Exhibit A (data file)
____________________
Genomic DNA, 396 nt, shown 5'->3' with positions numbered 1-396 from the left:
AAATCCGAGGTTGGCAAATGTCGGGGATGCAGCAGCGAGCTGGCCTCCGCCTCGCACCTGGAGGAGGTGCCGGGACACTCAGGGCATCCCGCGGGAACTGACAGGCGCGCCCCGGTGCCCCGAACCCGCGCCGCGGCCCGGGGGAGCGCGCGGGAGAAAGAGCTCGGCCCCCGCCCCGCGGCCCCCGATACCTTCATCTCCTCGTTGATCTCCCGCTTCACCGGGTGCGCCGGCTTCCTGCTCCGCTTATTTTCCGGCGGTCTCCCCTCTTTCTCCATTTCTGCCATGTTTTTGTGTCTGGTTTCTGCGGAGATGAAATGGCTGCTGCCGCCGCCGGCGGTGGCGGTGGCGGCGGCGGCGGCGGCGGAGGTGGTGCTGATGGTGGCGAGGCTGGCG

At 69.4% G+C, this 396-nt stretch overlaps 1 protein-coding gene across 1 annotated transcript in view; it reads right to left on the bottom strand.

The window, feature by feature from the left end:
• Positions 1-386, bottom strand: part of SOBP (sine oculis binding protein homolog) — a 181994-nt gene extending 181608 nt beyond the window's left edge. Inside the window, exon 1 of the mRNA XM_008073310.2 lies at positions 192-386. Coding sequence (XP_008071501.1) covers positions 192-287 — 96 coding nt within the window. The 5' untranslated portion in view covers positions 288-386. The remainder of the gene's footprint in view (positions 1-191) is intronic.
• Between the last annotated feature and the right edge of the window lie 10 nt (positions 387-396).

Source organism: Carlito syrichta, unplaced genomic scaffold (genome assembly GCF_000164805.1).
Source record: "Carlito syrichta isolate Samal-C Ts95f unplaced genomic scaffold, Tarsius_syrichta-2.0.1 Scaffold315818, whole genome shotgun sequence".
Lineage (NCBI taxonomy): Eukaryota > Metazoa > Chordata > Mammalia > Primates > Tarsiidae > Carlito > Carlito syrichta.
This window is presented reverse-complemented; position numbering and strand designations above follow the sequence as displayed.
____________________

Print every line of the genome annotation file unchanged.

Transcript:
Genomic DNA, 396 nt, shown 5'->3' with positions numbered 1-396 from the left:
AAATCCGAGGTTGGCAAATGTCGGGGATGCAGCAGCGAGCTGGCCTCCGCCTCGCACCTGGAGGAGGTGCCGGGACACTCAGGGCATCCCGCGGGAACTGACAGGCGCGCCCCGGTGCCCCGAACCCGCGCCGCGGCCCGGGGGAGCGCGCGGGAGAAAGAGCTCGGCCCCCGCCCCGCGGCCCCCGATACCTTCATCTCCTCGTTGATCTCCCGCTTCACCGGGTGCGCCGGCTTCCTGCTCCGCTTATTTTCCGGCGGTCTCCCCTCTTTCTCCATTTCTGCCATGTTTTTGTGTCTGGTTTCTGCGGAGATGAAATGGCTGCTGCCGCCGCCGGCGGTGGCGGTGGCGGCGGCGGCGGCGGCGGAGGTGGTGCTGATGGTGGCGAGGCTGGCG

At 69.4% G+C, this 396-nt stretch overlaps 1 protein-coding gene across 1 annotated transcript in view; it reads right to left on the bottom strand.

The window, feature by feature from the left end:
• Positions 1-386, bottom strand: part of SOBP (sine oculis binding protein homolog) — a 181994-nt gene extending 181608 nt beyond the window's left edge. Inside the window, exon 1 of the mRNA XM_008073310.2 lies at positions 192-386. Coding sequence (XP_008071501.1) covers positions 192-287 — 96 coding nt within the window. The 5' untranslated portion in view covers positions 288-386. The remainder of the gene's footprint in view (positions 1-191) is intronic.
• Between the last annotated feature and the right edge of the window lie 10 nt (positions 387-396).

Source organism: Carlito syrichta, unplaced genomic scaffold (genome assembly GCF_000164805.1).
Source record: "Carlito syrichta isolate Samal-C Ts95f unplaced genomic scaffold, Tarsius_syrichta-2.0.1 Scaffold315818, whole genome shotgun sequence".
Lineage (NCBI taxonomy): Eukaryota > Metazoa > Chordata > Mammalia > Primates > Tarsiidae > Carlito > Carlito syrichta.
This window is presented reverse-complemented; position numbering and strand designations above follow the sequence as displayed.